I am a walking New Year's cliche. At the end of each year, I take stock of my accomplishments and then I start the next year with a long list of goals, dreams, and aspirations. This year is no exception, and, if anything, those goals have taken on a greater urgency than ever (time's a wasting'). However, unlike in past years, I think the goals I've set for myself are integrated in a way that they work together to build toward bigger, long-term goals, and I have more of an understanding of the small steps I have to take to meet those goals (which is not to say there's no pie in the sky on the list, just that I've got a fork and a knife ready to take a bite of that pie). One of the tools I've found helpful in managing the tracking of goals and the steps along the way, as well as the daily stuff that has nothing to do with where I want to go, but has to get done anyway, is the Bullet Journal.
I first read about Bullet Journals on Dawn's blog, and if you want to learn more about the Bullet Journal system, you can check out the official Bullet Journal website. There you can also see examples of really amazing journals. Some people turn theirs into works of art. That's not going to happen with mine anytime soon (or ever), but I do try to make it fun with colored pens and the occasional drawing.
Basically, my Bullet Journal is a daytimer or pocket calendar over which I have TOTAL CONTROL (and no, working on my control issues is not among my New Year's resolutions). I started mine back in July, with the purchase of a cute turquoise Moleskine notebook with tiny dots that outline a grid. This makes it easy for me to lay out my pages, without being too busy with lines. The way I set mine up is with a two-page calendar spread for the month, on which I write major events, like holidays or days I don't have to work. There's a little space left in the margins, where I list what I need to do for the month for Literary Mama, for my writing group, my writing goals, and any upcoming deadlines.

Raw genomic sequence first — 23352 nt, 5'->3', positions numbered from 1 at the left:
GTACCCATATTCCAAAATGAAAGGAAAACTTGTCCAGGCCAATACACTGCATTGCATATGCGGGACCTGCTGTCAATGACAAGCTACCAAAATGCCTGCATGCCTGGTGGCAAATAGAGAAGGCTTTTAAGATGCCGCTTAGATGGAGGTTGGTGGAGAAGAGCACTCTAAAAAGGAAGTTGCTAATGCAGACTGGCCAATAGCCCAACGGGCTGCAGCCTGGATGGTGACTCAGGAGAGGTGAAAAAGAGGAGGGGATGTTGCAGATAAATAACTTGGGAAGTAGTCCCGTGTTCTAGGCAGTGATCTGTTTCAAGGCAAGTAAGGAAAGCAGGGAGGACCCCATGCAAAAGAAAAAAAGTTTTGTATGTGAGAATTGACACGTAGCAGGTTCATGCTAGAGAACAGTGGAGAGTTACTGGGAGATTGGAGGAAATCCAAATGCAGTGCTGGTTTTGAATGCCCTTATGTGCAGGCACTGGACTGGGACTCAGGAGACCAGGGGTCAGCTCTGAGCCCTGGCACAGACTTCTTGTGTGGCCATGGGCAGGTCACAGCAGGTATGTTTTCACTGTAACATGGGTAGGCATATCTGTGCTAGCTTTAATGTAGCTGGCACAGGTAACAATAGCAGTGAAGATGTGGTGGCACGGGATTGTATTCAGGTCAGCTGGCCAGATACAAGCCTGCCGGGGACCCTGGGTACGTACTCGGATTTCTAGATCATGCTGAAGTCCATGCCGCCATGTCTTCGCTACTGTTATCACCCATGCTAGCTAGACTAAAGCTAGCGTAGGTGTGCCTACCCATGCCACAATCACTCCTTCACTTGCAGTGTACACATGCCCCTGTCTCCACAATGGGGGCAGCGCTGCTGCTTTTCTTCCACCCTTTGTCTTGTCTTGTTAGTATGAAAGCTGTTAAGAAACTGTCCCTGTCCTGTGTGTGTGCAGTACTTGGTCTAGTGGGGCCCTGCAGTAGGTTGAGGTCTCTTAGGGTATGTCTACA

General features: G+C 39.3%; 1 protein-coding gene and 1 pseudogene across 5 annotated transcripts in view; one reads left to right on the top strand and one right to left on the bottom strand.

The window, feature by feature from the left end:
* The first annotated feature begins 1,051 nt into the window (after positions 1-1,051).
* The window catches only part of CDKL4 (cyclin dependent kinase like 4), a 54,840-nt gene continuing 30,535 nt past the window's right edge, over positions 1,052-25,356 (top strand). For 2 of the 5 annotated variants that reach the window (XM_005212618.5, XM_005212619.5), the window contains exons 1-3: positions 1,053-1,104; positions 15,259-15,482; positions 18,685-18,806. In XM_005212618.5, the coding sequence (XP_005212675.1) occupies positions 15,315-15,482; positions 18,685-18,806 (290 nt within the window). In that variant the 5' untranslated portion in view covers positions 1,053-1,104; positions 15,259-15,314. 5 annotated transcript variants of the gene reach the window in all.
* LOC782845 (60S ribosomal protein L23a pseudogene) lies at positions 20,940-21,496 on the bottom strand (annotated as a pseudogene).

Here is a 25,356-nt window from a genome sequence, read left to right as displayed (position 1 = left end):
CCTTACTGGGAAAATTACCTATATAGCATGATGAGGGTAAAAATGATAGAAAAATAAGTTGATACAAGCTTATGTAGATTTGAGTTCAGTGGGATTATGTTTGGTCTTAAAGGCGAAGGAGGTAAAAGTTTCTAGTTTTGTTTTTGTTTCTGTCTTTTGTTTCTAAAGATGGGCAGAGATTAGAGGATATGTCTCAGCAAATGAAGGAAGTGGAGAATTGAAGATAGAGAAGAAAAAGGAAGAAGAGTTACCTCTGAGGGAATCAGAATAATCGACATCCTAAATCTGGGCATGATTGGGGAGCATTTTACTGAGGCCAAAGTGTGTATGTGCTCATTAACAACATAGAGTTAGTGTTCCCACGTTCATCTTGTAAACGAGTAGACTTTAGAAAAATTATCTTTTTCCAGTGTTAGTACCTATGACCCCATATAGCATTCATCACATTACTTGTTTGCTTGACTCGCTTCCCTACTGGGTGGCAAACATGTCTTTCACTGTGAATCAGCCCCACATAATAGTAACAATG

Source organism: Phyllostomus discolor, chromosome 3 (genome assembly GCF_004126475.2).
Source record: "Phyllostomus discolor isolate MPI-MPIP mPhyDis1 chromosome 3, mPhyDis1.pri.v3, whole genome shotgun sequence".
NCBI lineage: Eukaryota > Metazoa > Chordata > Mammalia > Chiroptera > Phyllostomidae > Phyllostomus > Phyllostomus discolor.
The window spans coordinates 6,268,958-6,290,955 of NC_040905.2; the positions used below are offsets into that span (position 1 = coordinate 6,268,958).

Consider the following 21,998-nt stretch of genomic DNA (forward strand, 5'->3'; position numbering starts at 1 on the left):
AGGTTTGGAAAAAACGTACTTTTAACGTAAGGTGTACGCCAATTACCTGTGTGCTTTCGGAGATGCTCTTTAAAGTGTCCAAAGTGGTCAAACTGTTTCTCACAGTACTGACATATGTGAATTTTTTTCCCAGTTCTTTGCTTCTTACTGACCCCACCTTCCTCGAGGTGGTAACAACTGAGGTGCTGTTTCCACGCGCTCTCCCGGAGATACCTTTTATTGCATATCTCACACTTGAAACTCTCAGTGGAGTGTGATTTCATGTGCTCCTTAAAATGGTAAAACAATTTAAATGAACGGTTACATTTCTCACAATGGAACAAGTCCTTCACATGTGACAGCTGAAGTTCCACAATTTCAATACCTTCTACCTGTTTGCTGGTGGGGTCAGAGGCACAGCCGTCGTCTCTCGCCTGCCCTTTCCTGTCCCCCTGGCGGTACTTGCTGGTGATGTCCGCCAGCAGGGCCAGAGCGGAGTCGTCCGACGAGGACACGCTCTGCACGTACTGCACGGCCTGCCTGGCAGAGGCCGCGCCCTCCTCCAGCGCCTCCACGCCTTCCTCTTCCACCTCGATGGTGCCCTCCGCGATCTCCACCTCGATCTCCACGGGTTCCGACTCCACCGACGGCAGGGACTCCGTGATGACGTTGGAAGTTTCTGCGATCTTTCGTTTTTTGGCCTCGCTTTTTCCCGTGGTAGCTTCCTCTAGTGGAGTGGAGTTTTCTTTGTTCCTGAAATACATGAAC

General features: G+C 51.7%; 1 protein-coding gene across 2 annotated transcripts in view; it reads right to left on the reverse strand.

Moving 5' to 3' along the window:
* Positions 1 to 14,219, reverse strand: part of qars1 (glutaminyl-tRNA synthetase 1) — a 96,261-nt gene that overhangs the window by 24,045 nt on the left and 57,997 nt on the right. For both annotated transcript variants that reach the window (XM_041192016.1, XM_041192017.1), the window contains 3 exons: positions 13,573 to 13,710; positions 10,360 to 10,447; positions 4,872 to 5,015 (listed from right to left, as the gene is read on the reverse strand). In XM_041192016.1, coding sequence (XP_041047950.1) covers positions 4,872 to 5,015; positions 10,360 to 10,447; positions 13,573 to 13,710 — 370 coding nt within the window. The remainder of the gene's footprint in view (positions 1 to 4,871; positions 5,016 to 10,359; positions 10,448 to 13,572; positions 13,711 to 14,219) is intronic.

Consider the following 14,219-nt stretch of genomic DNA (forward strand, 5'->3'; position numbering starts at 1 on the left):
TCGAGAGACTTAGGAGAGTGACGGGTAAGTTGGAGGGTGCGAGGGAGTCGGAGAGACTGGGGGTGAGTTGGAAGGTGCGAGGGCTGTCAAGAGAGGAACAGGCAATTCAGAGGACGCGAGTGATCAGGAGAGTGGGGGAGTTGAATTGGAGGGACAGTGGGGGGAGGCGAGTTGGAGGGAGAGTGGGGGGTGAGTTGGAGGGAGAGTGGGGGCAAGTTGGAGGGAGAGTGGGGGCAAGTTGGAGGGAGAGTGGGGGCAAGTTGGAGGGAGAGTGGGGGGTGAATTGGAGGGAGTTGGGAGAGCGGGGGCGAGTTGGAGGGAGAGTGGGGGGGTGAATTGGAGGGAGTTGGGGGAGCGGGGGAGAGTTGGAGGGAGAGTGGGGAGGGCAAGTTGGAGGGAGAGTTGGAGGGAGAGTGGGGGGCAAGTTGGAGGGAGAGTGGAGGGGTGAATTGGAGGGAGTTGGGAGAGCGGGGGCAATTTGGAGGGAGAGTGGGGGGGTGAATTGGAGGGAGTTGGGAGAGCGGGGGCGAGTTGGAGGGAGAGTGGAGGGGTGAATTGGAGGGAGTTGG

After the monthly spread, come the week-by-week spreads, with each getting two pages. This is where I get into more detail with my to-do lists. Each item is either preceded by a dot, for things I need to do, an open circle, for events, or an asterisk, for things I need to make. Things that get done get a checkmark, things that don't get a little arrow to migrate them to the next day. Not every week looks as chockablock full as the one above—that was crazy get-ready-for-Christmas week.
Most weeks are more like this one. In the bottom right corner of each day I write the topic I plan to cover on my blog that day (with an asterisk, because a blog post is a thing one makes). I've also started adding little clouds with "dreamy" things--things that don't need to get done but that I'd like to do, like take a bubble bath, knit in front of the TV, go to bed early. I've also added a line for whatever I'm grateful for that day, but you'll notice (if you can read the tiny words), that they're mostly silly things. I wanted to add a gratitude habit to my days this year, but it turns out I just can't do it. Say I read an article about a family that's fallen on hard times and is suffering in a lot of ways. I'll feel a rush of gratitude that we have a safe, warm home and that we're able to feed and educate our children, followed immediately by a strong urge to throw salt over my shoulder and knock on wood. There's no way I would write anything of the sort down, for fear some evil-minded lesser god or spirit will read it and destroy whatever it is I'm grateful for. So instead I write things like "Harrison Ford," because we just watched all the Indiana Jones movies, and who isn't grateful for that?
Finally, between each month, I have two-page spreads with various things I want to keep track of, like books I want to read, writing projects, places to publish, my writing and journaling workshops, my New Year's goals (of course). I just added a list of books I've read this year, because I'm kind of curious to see how many books I read in a year, and a page for daily habits (more on those in Part 3).
My Bullet Journal makes me happy. I'm a total list-maker, and I get great satisfaction from checking things off the list. Having my calendar, my to-do list, and my other running lists all in one place is a revelation—and a big improvement over the old "scraps of paper every which way" system I used to use.
Do you Bullet Journal? How do you stay organized? Is an analog system like this one hopelessly old-fashioned or refreshingly tactile?